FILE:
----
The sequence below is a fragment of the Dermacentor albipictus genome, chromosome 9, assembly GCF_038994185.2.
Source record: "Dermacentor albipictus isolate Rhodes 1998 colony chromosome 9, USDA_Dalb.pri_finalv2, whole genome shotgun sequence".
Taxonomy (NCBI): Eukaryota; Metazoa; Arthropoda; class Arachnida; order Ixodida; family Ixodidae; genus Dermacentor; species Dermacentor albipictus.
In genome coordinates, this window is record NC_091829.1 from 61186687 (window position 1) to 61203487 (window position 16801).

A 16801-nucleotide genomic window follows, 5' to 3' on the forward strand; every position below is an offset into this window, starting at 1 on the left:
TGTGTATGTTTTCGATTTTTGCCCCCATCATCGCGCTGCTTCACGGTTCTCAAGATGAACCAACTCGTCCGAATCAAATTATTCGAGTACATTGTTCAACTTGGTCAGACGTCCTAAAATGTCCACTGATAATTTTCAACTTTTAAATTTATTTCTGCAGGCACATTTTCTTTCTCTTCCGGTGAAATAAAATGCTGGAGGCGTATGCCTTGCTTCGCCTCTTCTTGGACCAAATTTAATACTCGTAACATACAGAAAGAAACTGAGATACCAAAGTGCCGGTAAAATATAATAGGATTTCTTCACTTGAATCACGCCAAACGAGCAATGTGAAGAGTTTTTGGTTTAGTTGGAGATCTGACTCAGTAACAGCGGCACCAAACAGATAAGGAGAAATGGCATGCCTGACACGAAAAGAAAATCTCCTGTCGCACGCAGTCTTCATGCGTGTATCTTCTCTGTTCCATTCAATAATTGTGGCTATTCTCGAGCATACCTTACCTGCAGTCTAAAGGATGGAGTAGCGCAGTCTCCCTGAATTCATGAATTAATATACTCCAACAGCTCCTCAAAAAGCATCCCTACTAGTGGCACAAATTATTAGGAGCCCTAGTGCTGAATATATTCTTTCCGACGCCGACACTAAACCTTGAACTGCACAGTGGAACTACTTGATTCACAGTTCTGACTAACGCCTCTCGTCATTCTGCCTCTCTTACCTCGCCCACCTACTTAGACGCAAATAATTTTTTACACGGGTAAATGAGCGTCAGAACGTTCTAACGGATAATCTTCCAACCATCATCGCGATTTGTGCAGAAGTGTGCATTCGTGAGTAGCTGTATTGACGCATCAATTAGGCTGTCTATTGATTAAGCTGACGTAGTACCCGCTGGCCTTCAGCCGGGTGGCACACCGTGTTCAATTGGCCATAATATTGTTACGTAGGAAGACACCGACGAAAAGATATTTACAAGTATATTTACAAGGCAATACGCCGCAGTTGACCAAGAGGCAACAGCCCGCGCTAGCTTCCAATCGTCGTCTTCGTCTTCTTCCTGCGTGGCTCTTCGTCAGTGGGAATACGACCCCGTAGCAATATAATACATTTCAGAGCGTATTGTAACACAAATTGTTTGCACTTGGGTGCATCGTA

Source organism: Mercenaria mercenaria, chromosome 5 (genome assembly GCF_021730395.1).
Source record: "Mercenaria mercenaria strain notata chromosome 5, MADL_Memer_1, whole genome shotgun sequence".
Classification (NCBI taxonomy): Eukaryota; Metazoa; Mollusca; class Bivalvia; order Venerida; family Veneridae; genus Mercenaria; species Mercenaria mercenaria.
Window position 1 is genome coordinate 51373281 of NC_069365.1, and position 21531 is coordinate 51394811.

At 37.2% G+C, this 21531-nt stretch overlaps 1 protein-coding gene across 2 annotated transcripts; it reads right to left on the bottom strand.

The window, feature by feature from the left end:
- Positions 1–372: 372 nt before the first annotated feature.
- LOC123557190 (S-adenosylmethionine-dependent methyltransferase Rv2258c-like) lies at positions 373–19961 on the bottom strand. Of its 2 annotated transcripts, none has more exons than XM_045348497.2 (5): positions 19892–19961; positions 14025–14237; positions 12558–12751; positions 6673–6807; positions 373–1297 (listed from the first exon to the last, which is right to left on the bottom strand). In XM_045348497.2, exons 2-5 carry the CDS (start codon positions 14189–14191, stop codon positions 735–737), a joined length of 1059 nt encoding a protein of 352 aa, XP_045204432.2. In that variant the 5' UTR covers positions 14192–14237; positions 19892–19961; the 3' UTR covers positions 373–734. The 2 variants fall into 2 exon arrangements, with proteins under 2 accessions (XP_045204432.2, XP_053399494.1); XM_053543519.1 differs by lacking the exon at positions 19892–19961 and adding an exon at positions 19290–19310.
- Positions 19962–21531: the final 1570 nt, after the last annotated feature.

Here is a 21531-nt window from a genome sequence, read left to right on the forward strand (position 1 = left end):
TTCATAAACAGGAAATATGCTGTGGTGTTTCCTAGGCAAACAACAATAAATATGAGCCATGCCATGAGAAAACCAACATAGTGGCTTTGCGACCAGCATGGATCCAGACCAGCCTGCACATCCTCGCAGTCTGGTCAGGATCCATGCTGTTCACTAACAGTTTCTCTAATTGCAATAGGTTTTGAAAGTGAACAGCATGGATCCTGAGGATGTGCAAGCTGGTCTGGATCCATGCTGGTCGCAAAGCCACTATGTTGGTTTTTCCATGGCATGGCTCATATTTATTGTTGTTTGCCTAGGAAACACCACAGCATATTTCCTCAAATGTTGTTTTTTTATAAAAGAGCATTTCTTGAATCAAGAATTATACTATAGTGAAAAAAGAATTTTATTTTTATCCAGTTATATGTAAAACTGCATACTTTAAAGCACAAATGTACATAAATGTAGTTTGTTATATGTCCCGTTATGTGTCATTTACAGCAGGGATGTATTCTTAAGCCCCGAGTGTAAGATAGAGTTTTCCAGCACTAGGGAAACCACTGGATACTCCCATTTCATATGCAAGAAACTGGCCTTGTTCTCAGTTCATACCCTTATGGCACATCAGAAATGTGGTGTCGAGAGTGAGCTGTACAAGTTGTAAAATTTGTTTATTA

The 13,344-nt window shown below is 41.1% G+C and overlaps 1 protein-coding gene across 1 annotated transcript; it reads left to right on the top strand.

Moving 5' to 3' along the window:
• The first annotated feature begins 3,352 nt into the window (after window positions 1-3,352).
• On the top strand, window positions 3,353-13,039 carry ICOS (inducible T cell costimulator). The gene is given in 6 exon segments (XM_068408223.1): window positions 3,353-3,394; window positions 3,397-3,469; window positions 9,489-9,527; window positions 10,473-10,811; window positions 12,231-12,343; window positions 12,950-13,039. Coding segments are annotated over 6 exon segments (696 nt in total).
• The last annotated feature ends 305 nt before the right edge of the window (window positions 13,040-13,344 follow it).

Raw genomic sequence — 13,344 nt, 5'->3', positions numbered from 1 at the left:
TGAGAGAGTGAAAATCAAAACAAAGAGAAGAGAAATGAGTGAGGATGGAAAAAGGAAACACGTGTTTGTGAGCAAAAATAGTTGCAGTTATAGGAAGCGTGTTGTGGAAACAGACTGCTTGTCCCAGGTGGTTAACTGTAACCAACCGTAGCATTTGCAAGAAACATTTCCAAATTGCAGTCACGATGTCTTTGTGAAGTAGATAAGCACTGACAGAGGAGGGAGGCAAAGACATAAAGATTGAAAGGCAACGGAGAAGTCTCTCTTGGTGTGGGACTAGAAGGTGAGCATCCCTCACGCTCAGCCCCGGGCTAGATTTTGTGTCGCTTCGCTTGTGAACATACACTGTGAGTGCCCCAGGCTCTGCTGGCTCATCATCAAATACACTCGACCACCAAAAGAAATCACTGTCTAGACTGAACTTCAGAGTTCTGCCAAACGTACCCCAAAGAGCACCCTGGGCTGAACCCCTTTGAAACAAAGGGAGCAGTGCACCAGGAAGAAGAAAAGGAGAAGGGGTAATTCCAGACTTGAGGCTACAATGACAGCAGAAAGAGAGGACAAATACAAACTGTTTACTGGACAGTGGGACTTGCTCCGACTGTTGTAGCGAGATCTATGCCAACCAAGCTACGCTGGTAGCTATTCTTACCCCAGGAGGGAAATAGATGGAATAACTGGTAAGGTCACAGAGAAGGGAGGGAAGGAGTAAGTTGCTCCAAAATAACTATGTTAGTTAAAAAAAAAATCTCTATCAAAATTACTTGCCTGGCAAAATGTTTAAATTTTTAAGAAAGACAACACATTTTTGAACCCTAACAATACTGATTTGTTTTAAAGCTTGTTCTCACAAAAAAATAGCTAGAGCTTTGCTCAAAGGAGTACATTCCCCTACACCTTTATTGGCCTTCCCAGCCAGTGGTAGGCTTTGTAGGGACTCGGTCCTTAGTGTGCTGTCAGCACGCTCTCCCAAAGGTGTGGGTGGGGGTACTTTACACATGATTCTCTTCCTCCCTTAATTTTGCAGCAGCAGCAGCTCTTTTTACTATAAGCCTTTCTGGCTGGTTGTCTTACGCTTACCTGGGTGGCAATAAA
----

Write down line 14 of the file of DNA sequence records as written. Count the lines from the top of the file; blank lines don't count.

- LOC123557190 (S-adenosylmethionine-dependent methyltransferase Rv2258c-like) lies at positions 373–19961 on the bottom strand. Of its 2 annotated transcripts, none has more exons than XM_045348497.2 (5): positions 19892–19961; positions 14025–14237; positions 12558–12751; positions 6673–6807; positions 373–1297 (listed from the first exon to the last, which is right to left on the bottom strand). In XM_045348497.2, exons 2-5 carry the CDS (start codon positions 14189–14191, stop codon positions 735–737), a joined length of 1059 nt encoding a protein of 352 aa, XP_045204432.2. In that variant the 5' UTR covers positions 14192–14237; positions 19892–19961; the 3' UTR covers positions 373–734. The 2 variants fall into 2 exon arrangements, with proteins under 2 accessions (XP_045204432.2, XP_053399494.1); XM_053543519.1 differs by lacking the exon at positions 19892–19961 and adding an exon at positions 19290–19310.